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Asian Farmers’ Association for Sustainable Rural Development

Asian Farmers’ Association for Sustainable Rural Development


Description

The Asia region is home to four and a half billion (or 60% of the world’s peoples, with half of them living in the rural areas, mostly relying on agriculture, forestry, fisheries, and pastoralism for a living. The region has vast natural resources, having 30% of the world’s arable lands, and the most extensive forest and fishery resources in the world. It is also home to 80% of family farmers working on an average farm size of two hectares or less, and who produce 60% of the world’s food. Yet, while many countries in Asia have achieved remarkable progress and growth, this development has left behind at least 490 million Asian peoples, or 61% of the world’s poorest and hungriest, and most of them live in the rural areas, with the highest concentration in South Asia. The causes of poverty and hunger are complex, but throughout our consultations, our members decry their: (1) lack of access and control over natural, technological, education, health, infrastructure, information, production, financial, and market resources; (2) insignificant involvement in policy-making processes in agriculture and rural development; and, (3) degraded ecosystems and vulnerabilities in price and climate shocks that threaten their production, livelihoods, and incomes. The pervasive poverty in the rural areas has led to migration, aging of the farming population, and unattractiveness of agriculture to the youth. No farmer, no food, no future. In a world that aims to end poverty and hunger, achieve food security and improved nutrition, and promote sustainable agriculture by 2030, investments in family farming agriculture and in sustainable rural development is a clear imperative. A key investment is in building and empowering the organizations of women, men, and young family farmers at local, national, regional, and international levels. These organizations, when strengthened and made accountable to their members, will be effective and efficient agent of social, political, cultural, and economic change for development in their communities and societies. Farmers’ organizations and especially agri-fishery-forestry cooperatives (1) consolidate the voices, the produce, and the material and non-material wealth (such as knowledge) of their members, (2) promote democratic, just, inclusive, and participatory processes and systems, and (3) promote self-reliance and a collective shaping of their members/communities’ destinies. As a result, investments in empowering farmers’ organizations are investments in getting committed, dynamic, active partners, unleashing the potentials of millions of family farmers in the work of ending poverty and hunger in the world.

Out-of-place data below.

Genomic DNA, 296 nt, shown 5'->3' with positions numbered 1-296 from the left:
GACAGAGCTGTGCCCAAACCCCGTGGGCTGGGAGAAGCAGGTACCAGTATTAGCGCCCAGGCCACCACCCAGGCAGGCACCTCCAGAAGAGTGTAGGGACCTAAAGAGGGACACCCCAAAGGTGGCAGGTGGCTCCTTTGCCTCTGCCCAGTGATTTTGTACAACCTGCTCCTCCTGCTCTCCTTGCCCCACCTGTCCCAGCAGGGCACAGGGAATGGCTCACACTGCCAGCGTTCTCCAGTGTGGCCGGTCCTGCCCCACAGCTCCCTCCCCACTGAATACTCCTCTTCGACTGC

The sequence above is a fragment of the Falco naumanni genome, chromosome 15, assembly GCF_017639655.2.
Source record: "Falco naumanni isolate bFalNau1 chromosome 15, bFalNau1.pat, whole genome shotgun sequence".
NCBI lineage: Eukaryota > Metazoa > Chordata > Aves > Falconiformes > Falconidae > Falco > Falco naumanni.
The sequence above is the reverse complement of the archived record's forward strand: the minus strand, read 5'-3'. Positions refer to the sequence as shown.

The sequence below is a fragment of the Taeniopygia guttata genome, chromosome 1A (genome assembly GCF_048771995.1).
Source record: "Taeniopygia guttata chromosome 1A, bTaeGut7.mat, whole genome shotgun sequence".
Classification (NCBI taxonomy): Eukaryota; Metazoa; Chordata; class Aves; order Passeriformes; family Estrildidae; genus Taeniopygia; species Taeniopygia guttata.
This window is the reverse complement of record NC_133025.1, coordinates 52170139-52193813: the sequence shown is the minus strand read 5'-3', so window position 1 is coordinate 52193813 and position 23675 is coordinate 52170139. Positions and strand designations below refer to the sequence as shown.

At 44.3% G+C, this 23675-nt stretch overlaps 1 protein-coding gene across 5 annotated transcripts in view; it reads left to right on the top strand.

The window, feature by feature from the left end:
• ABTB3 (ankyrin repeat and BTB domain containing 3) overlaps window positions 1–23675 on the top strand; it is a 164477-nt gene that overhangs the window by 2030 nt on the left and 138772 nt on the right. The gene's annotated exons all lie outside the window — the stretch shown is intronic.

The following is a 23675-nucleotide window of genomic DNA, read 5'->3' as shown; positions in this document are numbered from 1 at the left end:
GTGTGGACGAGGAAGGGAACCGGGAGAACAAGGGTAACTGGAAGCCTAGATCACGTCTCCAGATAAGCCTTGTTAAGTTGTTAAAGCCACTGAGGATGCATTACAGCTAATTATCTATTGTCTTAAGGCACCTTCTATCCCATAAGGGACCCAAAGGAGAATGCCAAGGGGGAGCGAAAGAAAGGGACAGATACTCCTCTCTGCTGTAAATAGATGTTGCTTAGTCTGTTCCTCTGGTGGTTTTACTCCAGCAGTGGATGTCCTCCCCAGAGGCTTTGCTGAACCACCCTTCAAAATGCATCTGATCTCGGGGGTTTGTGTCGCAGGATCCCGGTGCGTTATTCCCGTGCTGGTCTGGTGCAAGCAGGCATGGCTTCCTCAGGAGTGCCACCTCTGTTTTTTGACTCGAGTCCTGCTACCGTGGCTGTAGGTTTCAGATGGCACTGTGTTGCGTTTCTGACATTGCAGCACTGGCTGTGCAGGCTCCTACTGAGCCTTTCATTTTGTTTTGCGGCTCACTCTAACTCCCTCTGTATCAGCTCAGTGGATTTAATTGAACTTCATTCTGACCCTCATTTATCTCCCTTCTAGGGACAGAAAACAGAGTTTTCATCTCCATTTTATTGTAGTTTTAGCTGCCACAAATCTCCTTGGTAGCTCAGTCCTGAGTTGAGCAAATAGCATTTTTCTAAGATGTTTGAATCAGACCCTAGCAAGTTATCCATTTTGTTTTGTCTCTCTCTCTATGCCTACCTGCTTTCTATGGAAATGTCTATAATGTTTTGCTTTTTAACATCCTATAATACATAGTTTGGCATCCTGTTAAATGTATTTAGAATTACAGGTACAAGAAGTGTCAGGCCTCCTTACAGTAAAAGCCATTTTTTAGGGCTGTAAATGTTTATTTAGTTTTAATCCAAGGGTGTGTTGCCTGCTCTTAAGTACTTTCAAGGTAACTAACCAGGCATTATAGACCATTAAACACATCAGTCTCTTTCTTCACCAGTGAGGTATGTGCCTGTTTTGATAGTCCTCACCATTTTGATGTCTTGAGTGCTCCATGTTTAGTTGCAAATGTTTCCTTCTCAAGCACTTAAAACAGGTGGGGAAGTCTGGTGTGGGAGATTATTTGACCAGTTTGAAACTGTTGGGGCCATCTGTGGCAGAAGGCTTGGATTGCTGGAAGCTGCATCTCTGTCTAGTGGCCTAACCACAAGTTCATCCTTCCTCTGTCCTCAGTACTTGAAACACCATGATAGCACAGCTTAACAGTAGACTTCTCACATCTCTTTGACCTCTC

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61-A Chico Street, Quirino 2-A, Quezon City, Philippines

http://asianfarmers.org/